Eat & Drink, Lost to Found

26 Apr

If you squint at the picture above (sorry about the bizarre cropping), you might be able to make out a sweet, be-capped elderly gentleman proudly showing off what appears to be a bumper crop of…what is that, exactly?

Squash. It’s squash. Growing from a tree. And that’s my grandfather, John Zavatto. A post-WWI immigrant from Calabria, Italy, and the happy grower of said squash, among other things.

Here’s what you should be saying to yourself: “Squash doesn’t grow on trees…” — and you’d be right about that. Until the age of about 11, though, I thought it did.

In truth, it was an old, dead pear tree up which my grandfather trained his vines to grow and wrap and spread, so by the thick of summer they’d drip from the branches as if it were the most natural thing for a tree to sprout squash instead of leaves. I liked believing this, in that way when, as a child, you easily accept all kinds of myth as plain, irrefutable fact. It was a strange, unsettling, slightly disorienting kind of let-down when, several years after he’d died, my Aunt Iris stifled a laugh and let me in on the truth.

In my family, though, this was a little bit of a theme. Half-pieces of information, stories not told, things lost from the Old Country to the New. Calabria wasn’t such a nice place to live when my grandparents and my aunts Iris and Phyllis left it in the early twentieth century. Being an Italian immigrant in America then was none too easy, either. Like many others who came over, my family just wanted to fit in; to feel like they were part of something. That they were home. Born here, my dad and his brother, Frank, don’t speak Italian anymore, at least not fluently. We didn’t do fish on Christmas Eve. We didn’t do Calabrese hot peppers. We didn’t call our aunts “zia” and our uncles “zio.” Whatever few things we did do seem to have died off, year by year, generation by generation, until finally, three generations later, we fit in just perfectly.

My sisters and I grew up on pork-chop casseroles, English-muffin pizzas, Fluffenutter sandwiches, and Hungry Man dinners when dad worked late. When he didn’t, we ate in the style of the best middle American families–prime steak, roasted chicken, loin lamb chops with mint jelly. And even though my dad was a butcher, no organ meats darkened our plates. The most Italian we got was meatballs made by my Irish mother (very good ones, to her credit), crusty bread with every meal, and Good Seasons Italian dressing on the salad.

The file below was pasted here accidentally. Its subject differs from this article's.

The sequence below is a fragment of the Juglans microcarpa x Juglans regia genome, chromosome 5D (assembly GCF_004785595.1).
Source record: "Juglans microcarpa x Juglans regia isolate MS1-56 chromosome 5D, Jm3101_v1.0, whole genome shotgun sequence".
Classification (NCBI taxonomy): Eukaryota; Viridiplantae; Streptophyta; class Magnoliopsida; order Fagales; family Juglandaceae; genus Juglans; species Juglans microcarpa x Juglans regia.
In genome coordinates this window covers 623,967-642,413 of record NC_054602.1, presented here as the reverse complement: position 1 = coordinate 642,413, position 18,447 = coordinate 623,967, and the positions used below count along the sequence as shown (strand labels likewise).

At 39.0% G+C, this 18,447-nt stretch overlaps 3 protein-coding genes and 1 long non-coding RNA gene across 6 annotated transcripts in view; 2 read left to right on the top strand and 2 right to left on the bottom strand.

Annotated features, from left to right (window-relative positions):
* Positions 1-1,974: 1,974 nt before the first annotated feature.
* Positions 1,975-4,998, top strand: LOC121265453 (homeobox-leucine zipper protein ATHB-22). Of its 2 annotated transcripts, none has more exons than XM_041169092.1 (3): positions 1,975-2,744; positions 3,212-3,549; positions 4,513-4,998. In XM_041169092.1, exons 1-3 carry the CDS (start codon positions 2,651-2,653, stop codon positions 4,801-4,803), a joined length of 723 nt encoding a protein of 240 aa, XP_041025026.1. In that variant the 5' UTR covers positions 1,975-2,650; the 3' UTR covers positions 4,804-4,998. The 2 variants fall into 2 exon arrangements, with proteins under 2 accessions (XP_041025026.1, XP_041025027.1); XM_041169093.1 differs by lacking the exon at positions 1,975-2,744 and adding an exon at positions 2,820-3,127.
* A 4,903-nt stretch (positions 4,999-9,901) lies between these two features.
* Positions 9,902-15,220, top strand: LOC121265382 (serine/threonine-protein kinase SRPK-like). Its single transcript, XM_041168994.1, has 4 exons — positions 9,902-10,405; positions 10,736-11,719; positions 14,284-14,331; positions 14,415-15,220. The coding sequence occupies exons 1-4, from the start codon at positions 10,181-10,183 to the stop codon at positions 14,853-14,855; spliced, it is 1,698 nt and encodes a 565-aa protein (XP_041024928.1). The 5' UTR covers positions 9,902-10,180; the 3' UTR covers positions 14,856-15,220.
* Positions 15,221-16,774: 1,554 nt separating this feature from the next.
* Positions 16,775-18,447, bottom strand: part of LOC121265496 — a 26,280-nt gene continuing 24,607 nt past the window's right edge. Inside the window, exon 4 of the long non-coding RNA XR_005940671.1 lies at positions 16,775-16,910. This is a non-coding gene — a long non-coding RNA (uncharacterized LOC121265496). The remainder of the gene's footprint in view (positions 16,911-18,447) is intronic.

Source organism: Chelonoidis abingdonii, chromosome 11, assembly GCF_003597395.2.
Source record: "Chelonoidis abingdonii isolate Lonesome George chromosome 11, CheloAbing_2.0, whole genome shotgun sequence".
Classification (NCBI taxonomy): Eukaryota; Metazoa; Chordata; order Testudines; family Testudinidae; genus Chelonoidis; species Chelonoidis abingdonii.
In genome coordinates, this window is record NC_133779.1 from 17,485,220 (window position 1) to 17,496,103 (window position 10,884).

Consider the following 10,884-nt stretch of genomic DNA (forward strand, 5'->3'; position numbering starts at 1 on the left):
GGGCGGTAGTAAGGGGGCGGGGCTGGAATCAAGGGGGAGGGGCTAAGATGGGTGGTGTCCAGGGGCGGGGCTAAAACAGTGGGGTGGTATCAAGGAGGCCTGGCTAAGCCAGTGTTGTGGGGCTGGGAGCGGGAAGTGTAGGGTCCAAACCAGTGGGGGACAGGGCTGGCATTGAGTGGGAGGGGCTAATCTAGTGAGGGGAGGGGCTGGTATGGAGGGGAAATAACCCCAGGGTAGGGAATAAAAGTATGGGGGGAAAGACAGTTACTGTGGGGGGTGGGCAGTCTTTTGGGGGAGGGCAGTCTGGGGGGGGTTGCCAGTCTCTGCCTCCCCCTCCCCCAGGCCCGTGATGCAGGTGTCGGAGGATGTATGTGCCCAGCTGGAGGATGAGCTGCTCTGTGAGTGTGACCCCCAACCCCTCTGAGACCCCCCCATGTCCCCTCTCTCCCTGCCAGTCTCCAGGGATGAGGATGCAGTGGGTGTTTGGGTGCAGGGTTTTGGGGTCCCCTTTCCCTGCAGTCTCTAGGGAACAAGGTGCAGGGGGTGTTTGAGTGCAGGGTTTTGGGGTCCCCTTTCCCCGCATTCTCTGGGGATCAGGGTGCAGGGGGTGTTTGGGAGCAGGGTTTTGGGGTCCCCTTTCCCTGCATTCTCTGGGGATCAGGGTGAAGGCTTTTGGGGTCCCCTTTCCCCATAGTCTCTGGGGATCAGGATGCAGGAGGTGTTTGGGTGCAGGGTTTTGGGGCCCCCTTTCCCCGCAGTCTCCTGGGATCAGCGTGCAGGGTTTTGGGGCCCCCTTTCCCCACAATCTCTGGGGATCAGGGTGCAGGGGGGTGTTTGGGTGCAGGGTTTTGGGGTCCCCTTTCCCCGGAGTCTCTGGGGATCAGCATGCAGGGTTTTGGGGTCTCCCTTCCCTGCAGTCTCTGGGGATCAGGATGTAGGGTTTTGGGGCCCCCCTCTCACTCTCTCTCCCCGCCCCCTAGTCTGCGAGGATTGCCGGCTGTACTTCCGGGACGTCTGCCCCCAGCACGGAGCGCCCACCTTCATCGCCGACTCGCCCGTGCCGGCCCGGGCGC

And then I married my husband.

His parents were off-the-boat Southern Italians whose thick-accented English is all but indiscernable on phone messages. A picture of the Last Supper hung over the large dining table in the kitchen, in as close proximity to the stove as possible. Food was the central nervous system upon which my mother- and father-in-law existed. It’s the thing that seems to helped them hold so tightly to who they were and who they are, sometimes frustratingly so. They have introduced me to things I never ate; never heard of; never knew I should have.

Fun as all this was, it also felt eerily like the squash tree all over again; like I’d been duped, had missed something, been left out. But as the years wore on and I left my old job to become what I am now–a food writer–something changed. It’s made me think that maybe this was how I could find the way back. Like someone handed me a compass that lead me straight into the kitchen.

That’s what this is. Stories of mining the past and the present and hunger and thirst through the portal of a refrigerator, a stove, a garden, a bottle, a pantry, a dinner table. Instead of feeling lost, I’m letting hunger be my map. It won’t always be sappy tales of food remembrances; some days — many days — it’s just about getting food on the table. But every day it’s about discovery — old things, new things, funny things, delicious things. I hope you enjoy coming along for the ride. And so, off we go…